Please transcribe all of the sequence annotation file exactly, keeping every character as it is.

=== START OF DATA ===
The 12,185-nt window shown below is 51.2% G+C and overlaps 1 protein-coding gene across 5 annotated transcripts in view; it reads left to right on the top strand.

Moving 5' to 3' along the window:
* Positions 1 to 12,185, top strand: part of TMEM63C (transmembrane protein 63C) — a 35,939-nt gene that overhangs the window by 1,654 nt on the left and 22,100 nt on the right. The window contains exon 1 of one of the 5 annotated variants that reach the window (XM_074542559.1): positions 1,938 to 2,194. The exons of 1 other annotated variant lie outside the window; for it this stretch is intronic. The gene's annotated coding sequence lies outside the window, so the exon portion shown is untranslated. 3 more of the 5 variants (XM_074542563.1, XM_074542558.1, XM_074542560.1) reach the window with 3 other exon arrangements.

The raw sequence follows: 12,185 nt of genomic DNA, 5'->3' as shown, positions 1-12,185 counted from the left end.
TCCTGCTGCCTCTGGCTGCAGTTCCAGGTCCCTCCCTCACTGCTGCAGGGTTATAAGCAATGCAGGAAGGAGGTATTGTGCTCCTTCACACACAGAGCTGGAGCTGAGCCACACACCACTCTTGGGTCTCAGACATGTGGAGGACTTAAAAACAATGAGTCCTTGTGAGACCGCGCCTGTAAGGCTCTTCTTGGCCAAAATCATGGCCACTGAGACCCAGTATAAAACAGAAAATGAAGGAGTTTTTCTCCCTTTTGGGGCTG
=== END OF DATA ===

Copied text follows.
The 12,185-nt window shown below is 51.2% G+C and overlaps 1 protein-coding gene across 5 annotated transcripts in view; it reads left to right on the top strand.

Moving 5' to 3' along the window:
* Positions 1 to 12,185, top strand: part of TMEM63C (transmembrane protein 63C) — a 35,939-nt gene that overhangs the window by 1,654 nt on the left and 22,100 nt on the right. The window contains exon 1 of one of the 5 annotated variants that reach the window (XM_074542559.1): positions 1,938 to 2,194. The exons of 1 other annotated variant lie outside the window; for it this stretch is intronic. The gene's annotated coding sequence lies outside the window, so the exon portion shown is untranslated. 3 more of the 5 variants (XM_074542563.1, XM_074542558.1, XM_074542560.1) reach the window with 3 other exon arrangements.

The raw sequence follows: 12,185 nt of genomic DNA, 5'->3' as shown, positions 1-12,185 counted from the left end.
TCCTGCTGCCTCTGGCTGCAGTTCCAGGTCCCTCCCTCACTGCTGCAGGGTTATAAGCAATGCAGGAAGGAGGTATTGTGCTCCTTCACACACAGAGCTGGAGCTGAGCCACACACCACTCTTGGGTCTCAGACATGTGGAGGACTTAAAAACAATGAGTCCTTGTGAGACCGCGCCTGTAAGGCTCTTCTTGGCCAAAATCATGGCCACTGAGACCCAGTATAAAACAGAAAATGAAGGAGTTTTTCTCCCTTTTGGGGCTG